Delaware Statutory Trust Relations & Portfolios—What? Who? Where? When? Why? …And How?

A commercial building used to demonstrate the various Delaware statutory trust relationships

By: Jason Salmon, Senior Vice President – Kay Properties and Investments, LLC

A DST is a Delaware Statutory Trust. Further, the DST structure has been adopted as a form of ownership used to allow private investors to own fractional interests in institutional real estate.

Further still, this form of passive real estate ownership affords investors the opportunity to diversify* their real estate holdings by geography, property sector and asset manager. Moreover, DSTs qualify as “like-kind” 1031 exchange property, providing investors the opportunity to utilize this tax-deferred exchange upon both the entry into the property as well as the eventual exit upon sale of the DST.

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In order to invest in DST real estate, an individual or entity must be an accredited investor. If so, an investor can work with Kay Properties and Investments to review offerings from multiple real estate asset managers–or sponsor firms. These sponsors generally have between one and five DSTs out in the market at any given time. Kay Properties is a DST brokerage firm whereby we work with many different real estate sponsor companies which gives our clients an opportunity to invest in a diversified DST portfolio that is right for the client’s situation, goals and objectives.

Sponsor companies are firms that find institutional real estate opportunities, conduct underwriting and due-diligence, acquire the real estate, place it into the DST structure and then make fractional DST ownership available to investors. Therefore, the financial reporting by sponsors is one of the key aspects of the Delaware Statutory Trust Investor Relations.

The founder of Kay Properties, Dwight Kay, has been involved in over $7 Billion dollars of DST properties throughout his career and one of his main pieces of advice to investors is to never invest based on who the sponsor company alone is but to always invest based on the merits of the real estate. The real estate should always come first, and then from there, an evaluation of the sponsor company.

Delaware Statutory Trust Investor Relations

How DST ownership structures work is that investors purchase fractional shares of institutional grade real estate or commercial properties such as, net-leased retail centers, industrial or commercial buildings, self-storage facilities, medical office buildings, multi-family apartment complexes, and others. Such properties may otherwise be out of reach of individual investors.

There are many facets to the DST ownership structure among which Delaware Statutory Trust investor relations is a vital one. How it works is that a sponsor forms the DST and also secures financing on a prior basis. A sponsor evaluates several assets based on their profitability with the help of financial modeling, reporting and analysis, and other advanced methods. Then they select the properties to be included as part of the trust. Besides the establishment of the DST and acquiring the financing for it, they’re also tasked with the management of the properties within. However, they can outsource the management or day-to-day supervision duties to a third party, if they choose to do so. However sponsors are responsible for packaging the DST offerings and updating investors with information of how the properties or assets within the DST are performing financially.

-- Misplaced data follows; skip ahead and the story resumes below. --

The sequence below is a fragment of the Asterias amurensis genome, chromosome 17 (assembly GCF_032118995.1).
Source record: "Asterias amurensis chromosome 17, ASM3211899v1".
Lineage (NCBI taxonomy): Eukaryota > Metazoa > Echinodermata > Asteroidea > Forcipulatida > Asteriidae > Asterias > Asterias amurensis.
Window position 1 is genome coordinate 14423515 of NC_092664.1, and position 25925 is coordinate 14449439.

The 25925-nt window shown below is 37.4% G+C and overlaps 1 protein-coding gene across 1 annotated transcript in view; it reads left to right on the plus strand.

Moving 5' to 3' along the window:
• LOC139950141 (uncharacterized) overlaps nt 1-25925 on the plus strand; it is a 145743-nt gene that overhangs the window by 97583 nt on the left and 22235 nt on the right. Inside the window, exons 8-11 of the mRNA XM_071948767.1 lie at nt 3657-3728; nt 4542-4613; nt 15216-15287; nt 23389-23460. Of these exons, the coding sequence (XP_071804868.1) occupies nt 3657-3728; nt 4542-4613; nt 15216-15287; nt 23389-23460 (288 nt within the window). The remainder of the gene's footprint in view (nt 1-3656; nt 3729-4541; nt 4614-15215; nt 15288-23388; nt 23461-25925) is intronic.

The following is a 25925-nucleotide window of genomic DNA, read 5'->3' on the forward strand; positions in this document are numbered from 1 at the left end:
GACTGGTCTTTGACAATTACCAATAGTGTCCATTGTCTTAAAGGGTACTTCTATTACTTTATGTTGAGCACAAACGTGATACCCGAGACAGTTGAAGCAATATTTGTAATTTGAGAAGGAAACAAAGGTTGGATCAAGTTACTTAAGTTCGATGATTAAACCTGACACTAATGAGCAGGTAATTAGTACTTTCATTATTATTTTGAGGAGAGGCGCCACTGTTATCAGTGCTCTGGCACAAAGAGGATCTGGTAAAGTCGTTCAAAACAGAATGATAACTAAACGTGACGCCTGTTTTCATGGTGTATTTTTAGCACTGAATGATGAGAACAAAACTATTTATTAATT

As such, the Delaware Statutory Trust investor relations with sponsors are similar to those between the senior management and stakeholders of a company. DST investors are passive investors with fractional ownership of the trust. On the other hand, sponsors are responsible for buying and selling assets for the trust and have full control of the trust. Another significant aspect of Delaware Statutory Trust investor relations is that sponsors are required to provide investors with monthly or quarterly financial documents.

Where are DST properties?

DST properties are located all over the country. Kay Properties and Investments often has between 20 and 30 separate DST offerings in which our client may participate—so there are plenty of location options.

When should a DST investment be considered?

DSTs can be a great way to make direct cash investments anytime there is interest in buying real estate, but with passive ownership. DSTs are especially useful when an investor is in or could have an upcoming 1031 exchange. Closing on DST real estate is much different than having to find replacement properties, conducting due-diligence and negotiating with sellers, and the sellers actually following through if the property even passes muster. DSTs properties can usually be closed on in 3-5 business days.